In June 1974, Fred Rose Music issued a publishing contract on the song, showing the writers as Hank Williams and Glenn Douglas Tubb. Before Glenn moved back to Nashville, Audrey Williams died in November 1975. Glenn does not know if Audrey Williams ever heard the finished product.

After Glenn Douglas Tubb returned to Nashville, he went to Acuff-Rose and had a meeting about the song. Because of some disagreements, the song was essentially buried until 2009.

Glenn Douglas Tubb met Jennifer Brantley in August 2009 at a guitar pull dinner party in Nashville. After Jennifer Brantley heard the song and Glenn heard her voice, it was decided that Jennifer Brantley should record the song.

On Tuesday 9 November 2010, Glenn Douglas Tubb saw the release of 'Half & Half' (CD Baby, 2010).

At the time of the acquisition of this Gene Watson 'Peer's Quote', in April 2013, Glenn Douglas Tubb was still writing and recording great country and Gospel music in the same award-winning fashion he has for the previous sixty years.

Johnny Cash (Friday 26 February 1932 - Friday 12 September 2003) recorded Glenn Douglas Tubb's 'Home Of The Blues' (co-written with Johnny Cash and Lily McAlpin) and included the track on 'Johnny Cash Sings The Songs That Made Him Famous' (Sun Records, 1958); the track reached No.3 on the country musc singles chart, and No.88 on the pop music singles chart, in 1958.

Charlie Louvin (Thursday 7 July 1927 - Wednesday 26 January 2011) recorded Glenn Douglas Tubb's 'I Don't Want It' and included the track on 'Less And Less / I Don't Love You Anymore' (Capitol Records, 1964).

Kitty Wells (Saturday 30 August 1919 - Monday 16 July 2012) recorded Glenn Douglas Tubb's 'You Don't Love Me (But You're Afraid Somebody Will)' (co-written with Bob Gallion) and included the track on 'Burning Memories' (Decca Records, 1965).

Charlie Louvin (Thursday 7 July 1927 - Wednesday 26 January 2011) recorded Glenn Douglas Tubb's 'Month Of Sundays' and included the track on 'The Many Moods Of Charlie Louvin' (Capitol Records, 1965).

Charlie Louvin (Thursday 7 July 1927 - Wednesday 26 January 2011) recorded Glenn Douglas Tubb's 'Sunday Morning' and included the track on 'I Forgot To Cry' (Capitol Records, 1967).

Henson Cargill (Wednesday 5 February 1941 - Saturday 24 March 2007) recorded Glenn Douglas Tubb's 'Skip A Rope' (co-written with Jack Moran) and included the track on 'Skip A Rope' (Monument Records, 1968); the track was No.1 on the Billboard country music singles chart for five weeks in February/March 1968.

'Skip A Rope' (written by Glenn Douglas Tubb and Jack Moran), which sold more than 500,000 copies, also reached No.25 on the Billboard Hot 100 pop music singles chart in 1968.

Nat Stuckey (Sunday 17 December 1933 - Wednesday 24 August 1988) recorded Glenn Douglas Tubb's 'Mr. America' (co-written with Jack Moran) and included the track on 'Nat Stuckey Sings' (RCA Records, 1968).

Check out Ann M. Stuckey's 'Peer's Quote' about Gene Watson, which was submitted on Saturday 25 January 2014

Conway Twitty (Friday 1 September 1933 - Saturday 5 June 1993) recorded Glenn Douglas Tubb's 'Skip A Rope' (co-written with Jack Moran) and included the track on 'Here's Conway Twitty' (Decca Records, 1968).

Bobby Bare recorded recorded Glenn Douglas Tubb's 'Skip A Rope' (co-written with Jack Moran) and included the track on 'Margie's At The Lincoln Park Inn' (RCA Victor Records, 1969).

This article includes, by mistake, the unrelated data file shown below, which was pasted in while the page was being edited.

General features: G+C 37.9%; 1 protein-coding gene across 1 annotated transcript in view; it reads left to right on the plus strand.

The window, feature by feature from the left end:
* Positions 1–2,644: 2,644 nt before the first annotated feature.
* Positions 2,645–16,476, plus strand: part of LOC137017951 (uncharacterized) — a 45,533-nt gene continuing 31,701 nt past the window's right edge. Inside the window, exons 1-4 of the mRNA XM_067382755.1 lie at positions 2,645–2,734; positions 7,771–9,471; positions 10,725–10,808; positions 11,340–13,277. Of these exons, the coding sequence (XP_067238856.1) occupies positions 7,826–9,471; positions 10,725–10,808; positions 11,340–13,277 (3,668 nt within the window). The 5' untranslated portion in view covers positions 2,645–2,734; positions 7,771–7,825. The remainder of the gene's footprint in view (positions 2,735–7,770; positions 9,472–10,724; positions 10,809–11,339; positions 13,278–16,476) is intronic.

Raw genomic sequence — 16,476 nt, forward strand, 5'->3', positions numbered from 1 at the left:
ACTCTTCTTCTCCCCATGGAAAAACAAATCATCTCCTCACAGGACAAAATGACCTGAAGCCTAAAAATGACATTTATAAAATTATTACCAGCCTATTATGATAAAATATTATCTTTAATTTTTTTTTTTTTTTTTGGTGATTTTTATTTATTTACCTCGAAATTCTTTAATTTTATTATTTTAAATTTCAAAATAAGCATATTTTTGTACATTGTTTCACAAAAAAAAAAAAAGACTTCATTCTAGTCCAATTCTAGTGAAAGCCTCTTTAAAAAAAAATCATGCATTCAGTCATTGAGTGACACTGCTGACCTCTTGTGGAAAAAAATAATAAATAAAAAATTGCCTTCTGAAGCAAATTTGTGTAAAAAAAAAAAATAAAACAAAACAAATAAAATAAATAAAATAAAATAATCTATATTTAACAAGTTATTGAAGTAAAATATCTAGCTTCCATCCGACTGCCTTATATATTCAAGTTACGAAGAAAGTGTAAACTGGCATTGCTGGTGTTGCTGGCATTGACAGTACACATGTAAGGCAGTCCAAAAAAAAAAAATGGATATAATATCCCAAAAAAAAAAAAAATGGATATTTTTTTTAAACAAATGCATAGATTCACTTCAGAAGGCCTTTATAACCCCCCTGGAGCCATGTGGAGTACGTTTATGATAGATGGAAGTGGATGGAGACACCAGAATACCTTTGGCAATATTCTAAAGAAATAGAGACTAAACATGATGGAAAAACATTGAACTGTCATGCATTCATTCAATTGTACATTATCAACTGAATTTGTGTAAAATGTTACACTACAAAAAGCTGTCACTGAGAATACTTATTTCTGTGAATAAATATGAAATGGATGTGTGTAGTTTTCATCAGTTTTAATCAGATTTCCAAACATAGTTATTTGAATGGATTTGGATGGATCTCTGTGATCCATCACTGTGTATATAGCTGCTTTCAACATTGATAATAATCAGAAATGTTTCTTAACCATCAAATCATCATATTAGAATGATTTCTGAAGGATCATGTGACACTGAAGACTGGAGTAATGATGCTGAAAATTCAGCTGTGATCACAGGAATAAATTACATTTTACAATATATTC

B.J. Thomas recorded Glenn Douglas Tubb's 'Skip A Rope' (co-written with Jack Moran) and included the track on 'BJ Thomas Country' (Scepter Records, 1972).

Charley Pride recorded Glenn Douglas Tubb's 'Mr. Joe Henry's Happy Hand Clappin' Open Air Rhythm Band' (co-written with Larry Lee) and included the track on 'Amazing Love' (RCA Victor Records, 1973).

George Jones (Saturday 12 September 1931 - Friday 26 April 2013) and Tammy Wynette (Tuesday 5 May 1942 - Monday 6 April 1998) recorded Glenn Douglas Tubb's 'Two Storey House' (co-written with Tammy Wynette and Dave Lindsey) and included the track on 'Together Again' (Epic Records, 1980); the track reached No.2 on the Billboard country music singles chart in early 1980.

George Jones and Tammy Wynette's 'Together Again' (Epic Records, 1980) reached No.26 on the Billboard Top Country Music Albums Chart in 1980; in 2012, the recording of 'Two Storey House' was used in an American television commercial for GMC Trucks.

Gene Watson recorded Glenn Douglas Tubb's 'This Torch That I Carry For You' (co-written with Dave Lindsey) and included the track on 'This Dream's On Me' (MCA Records, 1982).

Dwight Yoakam recorded Glenn Douglas Tubb's 'Home Of The Blues', which was co-written with Johnny Cash (Friday 26 February 1932 - Friday 12 September 2003) and Lily McAlpin, and included the track on 'Buenas Noches From A Lonely Room' (Reprise Records, 1988).

The Kentucky Headhunters recorded Glenn Douglas Tubb's 'Skip A Rope' (co-written with Jack Moran) and included the track on 'Pickin' On Nashville' (Mercury Records, 1989).

George Jones (Saturday 12 September 1931 - Friday 26 April 2013) recorded Glenn Douglas Tubb's 'Skip A Rope' (co-written with Jack Moran) and included the track on 'Hits I Missed...And One I Didn't' (Bandit Records, 2005), which was produced by Keith Stegall.


Glenn Douglas Tubb's recognition of achievement includes the following:

1968
'Grammy Award Nomination' for 'Skip A Rope' (written by Glenn Douglas Tubb and Jack Moran)
2009
'Gospel Artist of The Year' (Europe)
2010
'Gospel Artist of The Year' (Europe)
2011
'Gospel Artist of The Year' (Europe)
2012
'Diamond Award for Lifetime Achievement' (USAGEM)
'Acoustical Songwriter of The Year' (USAGEM)
2013
'Independent Country Music Hall of Fame' Winner

Visit Glenn Douglas Tubb's Official Site

CMP



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Hux Records



Since February 1998, England-based Hux Records have been specialists in releasing classic archive recordings.

Gene Watson Fan Site